nep-pke New Economics Papers
on Post Keynesian Economics
Issue of 2008‒08‒21
four papers chosen by
Karl Petrick
University of the West Indies

  1. An Institutional Theory of Public Contracts: Regulatory Implications By Pablo T. Spiller
  2. Studying Economic Growth: An Avenue for Enhancing Student Empirical Skills By Mark Pingle; Toni Sipic
  3. On the Emergence of Glocalisation By Sucháček, Jan
  4. Rethinking the Role of History in Law & Economics: The Case of the Federal Radio Commission in 1927 By David A. Moss; Jonathan B. Lackow

  1. By: Pablo T. Spiller
    Abstract: The fundamental feature of private contracting is its relational nature. When faced with unforeseen or unexpected circumstances, private parties, as long as the relation remains worthwhile, adjust their required performance without the need for costly renegotiation or formal recontracting. Public contracting, on the other hand, seems to be characterized by formalized, standardized, bureaucratic, rigid procedures. Common wisdom sees public contracts as generally more inflexible, requiring more frequent formal renegotiation, having a higher tendency to litigate, and providing weaker incentives. In sum, public contracts are perceived to be less "efficient." In this paper I develop a theory of public contracting that accommodates these stark differences between private and public contracting. The thrust of the paper is that these differences arise directly because of the different hazards present in public and purely private contracts, which directly impact the nature of the resulting contractual forms. A fundamental corollary of this result is that the perceived inefficiency of public or governmental contracting is simply the result of contractual adaptation to different inherent hazards, and as such is not directly remediable. Finally, I apply the main insights from the general framework developed here to understand the characteristics of concession contracts.
    JEL: H11 L14 L32 L33 L51
    Date: 2008–08
  2. By: Mark Pingle (Department of Economics, University of Nevada, Reno); Toni Sipic (Department of Economics, University of Oregon)
    Abstract: The study of economic growth provides an opportunity for students to exercise their empirical skills, reinforcing the tool building that occurs in statistics and math courses. Descriptive analysis allows lower level students to develop their ability to work with data as they examine how fast the economy has grown, ascertain the regularity versus irregularity of this growth, test whether the U.S. economy is slowing down, and perform simple extrapolation forecasts. Explanatory analysis allows higher level students in macro and econometric courses to see how theory and empirics can complement each other, and see why econometric issues matter, as they seek estimates for parameters consistent with the theory. The activities presented here may be of interest to those seeking to enhance the teaching of analytical skills “across the curriculum.”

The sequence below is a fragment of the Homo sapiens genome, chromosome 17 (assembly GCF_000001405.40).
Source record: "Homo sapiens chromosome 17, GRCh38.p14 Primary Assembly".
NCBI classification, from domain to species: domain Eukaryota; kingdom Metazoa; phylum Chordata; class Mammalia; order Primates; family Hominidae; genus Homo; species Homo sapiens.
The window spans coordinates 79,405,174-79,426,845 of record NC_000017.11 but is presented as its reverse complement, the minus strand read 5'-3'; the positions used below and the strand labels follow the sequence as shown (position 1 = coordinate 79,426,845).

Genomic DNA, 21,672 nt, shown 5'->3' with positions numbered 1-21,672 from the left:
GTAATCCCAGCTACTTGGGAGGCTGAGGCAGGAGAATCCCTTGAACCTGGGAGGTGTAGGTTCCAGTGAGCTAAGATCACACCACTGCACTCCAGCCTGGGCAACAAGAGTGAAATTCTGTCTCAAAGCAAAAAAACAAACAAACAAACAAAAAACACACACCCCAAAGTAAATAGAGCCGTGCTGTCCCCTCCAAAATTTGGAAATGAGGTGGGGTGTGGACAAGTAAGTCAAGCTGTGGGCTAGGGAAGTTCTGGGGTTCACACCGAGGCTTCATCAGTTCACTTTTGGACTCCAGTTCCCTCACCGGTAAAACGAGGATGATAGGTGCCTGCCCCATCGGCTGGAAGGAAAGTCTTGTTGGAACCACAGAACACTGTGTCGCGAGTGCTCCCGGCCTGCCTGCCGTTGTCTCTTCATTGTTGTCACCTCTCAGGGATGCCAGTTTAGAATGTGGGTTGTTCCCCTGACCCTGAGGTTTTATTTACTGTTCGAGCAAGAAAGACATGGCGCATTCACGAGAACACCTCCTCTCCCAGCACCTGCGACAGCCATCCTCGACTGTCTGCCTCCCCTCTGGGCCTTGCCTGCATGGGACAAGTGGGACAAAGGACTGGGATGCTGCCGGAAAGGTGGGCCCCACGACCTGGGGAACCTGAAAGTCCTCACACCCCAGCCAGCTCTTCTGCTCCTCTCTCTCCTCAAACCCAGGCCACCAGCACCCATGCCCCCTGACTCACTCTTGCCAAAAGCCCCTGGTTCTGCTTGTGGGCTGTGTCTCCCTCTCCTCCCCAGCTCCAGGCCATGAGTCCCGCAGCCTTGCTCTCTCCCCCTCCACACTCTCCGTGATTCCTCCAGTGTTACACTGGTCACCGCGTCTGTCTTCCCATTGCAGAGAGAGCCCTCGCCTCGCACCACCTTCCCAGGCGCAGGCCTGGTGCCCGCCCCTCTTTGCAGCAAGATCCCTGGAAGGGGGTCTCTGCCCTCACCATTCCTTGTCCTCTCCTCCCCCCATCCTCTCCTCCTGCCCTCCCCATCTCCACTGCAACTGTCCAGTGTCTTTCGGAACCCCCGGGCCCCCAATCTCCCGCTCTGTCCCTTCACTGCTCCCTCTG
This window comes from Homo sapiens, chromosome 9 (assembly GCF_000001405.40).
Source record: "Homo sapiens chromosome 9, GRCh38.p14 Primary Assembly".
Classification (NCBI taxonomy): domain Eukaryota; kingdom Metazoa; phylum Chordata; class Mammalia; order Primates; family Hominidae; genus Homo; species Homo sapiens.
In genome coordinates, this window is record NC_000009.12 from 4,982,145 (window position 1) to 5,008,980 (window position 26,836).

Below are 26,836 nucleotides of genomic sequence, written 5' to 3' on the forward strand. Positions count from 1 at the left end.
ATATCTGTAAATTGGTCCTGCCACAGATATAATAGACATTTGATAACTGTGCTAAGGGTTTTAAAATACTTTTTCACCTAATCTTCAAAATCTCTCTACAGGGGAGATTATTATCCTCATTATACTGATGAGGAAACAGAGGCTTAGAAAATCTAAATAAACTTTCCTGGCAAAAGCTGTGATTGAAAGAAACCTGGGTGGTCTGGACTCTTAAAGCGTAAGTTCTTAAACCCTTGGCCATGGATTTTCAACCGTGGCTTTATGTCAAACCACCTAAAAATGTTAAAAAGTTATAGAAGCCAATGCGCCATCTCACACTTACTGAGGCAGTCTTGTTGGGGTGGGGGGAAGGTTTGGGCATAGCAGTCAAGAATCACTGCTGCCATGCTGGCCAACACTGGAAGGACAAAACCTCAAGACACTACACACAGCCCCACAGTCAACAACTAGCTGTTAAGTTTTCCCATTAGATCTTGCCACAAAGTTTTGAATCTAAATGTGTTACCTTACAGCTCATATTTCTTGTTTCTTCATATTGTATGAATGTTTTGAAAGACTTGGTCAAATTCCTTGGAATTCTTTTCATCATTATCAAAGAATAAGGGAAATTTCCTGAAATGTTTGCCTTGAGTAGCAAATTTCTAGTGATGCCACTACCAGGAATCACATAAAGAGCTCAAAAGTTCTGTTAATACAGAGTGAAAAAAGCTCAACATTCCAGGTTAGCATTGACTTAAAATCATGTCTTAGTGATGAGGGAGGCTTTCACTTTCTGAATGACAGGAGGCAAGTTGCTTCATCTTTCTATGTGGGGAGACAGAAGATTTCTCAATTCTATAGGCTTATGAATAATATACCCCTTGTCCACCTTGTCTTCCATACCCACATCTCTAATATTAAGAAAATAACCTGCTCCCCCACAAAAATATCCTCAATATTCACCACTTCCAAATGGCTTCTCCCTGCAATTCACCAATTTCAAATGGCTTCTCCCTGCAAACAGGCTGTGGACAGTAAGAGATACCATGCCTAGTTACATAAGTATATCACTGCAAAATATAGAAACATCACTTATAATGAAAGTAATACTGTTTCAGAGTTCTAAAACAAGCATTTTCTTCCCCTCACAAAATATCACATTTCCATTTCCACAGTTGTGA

Keywords: Economic growth; Teaching economics; Student skills
    JEL: A22 A23 D92
    Date: 2008–08
  3. By: Sucháček, Jan
    Abstract: Globalisation became truly frequented notion of our era. There is wide consent that global processes increase both risks and opportunities for individuals, enterprises as well as whole communities and countries. In spite of this, it is only seldom stated that globalisation involves also numerous local impacts. Indeed, particular manifestations of global processes can be contemplated in concrete localities and polarity between the global and the local is not accurate. The global does include local and globalisation means also the linking of localities. The main objective of this paper consists in the clarification of socioeconomic nexuses between global processes and localities. Taking into consideration recent socioeconomic developments, we are increasingly entitled to talk about the process of glocalisation that involves both global and local aspects. Global and local represent two sides of the same coin and the nature of contemporary time-spatial processes may be better understood by recognizing and analyzing socioeconomic aspects of glocalisation.
    Keywords: Globalization; Glocalisation; Fordism; Post-Fordism
    JEL: R10 H70 R19 B52 F01 B20
    Date: 2008
  4. By: David A. Moss (Harvard Business School, Business, Government and the International Economy Unit); Jonathan B. Lackow (Ropes & Gray LLP)
    Abstract: In the study of law and economics, there is a danger that historical inferences from theory may infect historical tests of theory. It is imperative, therefore, that historical tests always involve a vigorous search not only for confirming evidence, but for disconfirming evidence as well. We undertake such a search in the context of a single well-known case: the Federal Radio Commission's (FRC's) 1927 decision not to expand the broadcast radio band. The standard account of this decision holds that incumbent broadcasters opposed expansion (to avoid increased competition) and succeeded in capturing the FRC. Although successful broadcaster opposition may be taken as confirming evidence for this interpretation, our review of the record reveals even stronger disconfirming evidence. In particular, we find that every major interest group, not just radio broadcasters, publicly opposed expansion of the band in 1927, and that broadcasters themselves were divided at the FRC's hearings.
    Date: 2008–07

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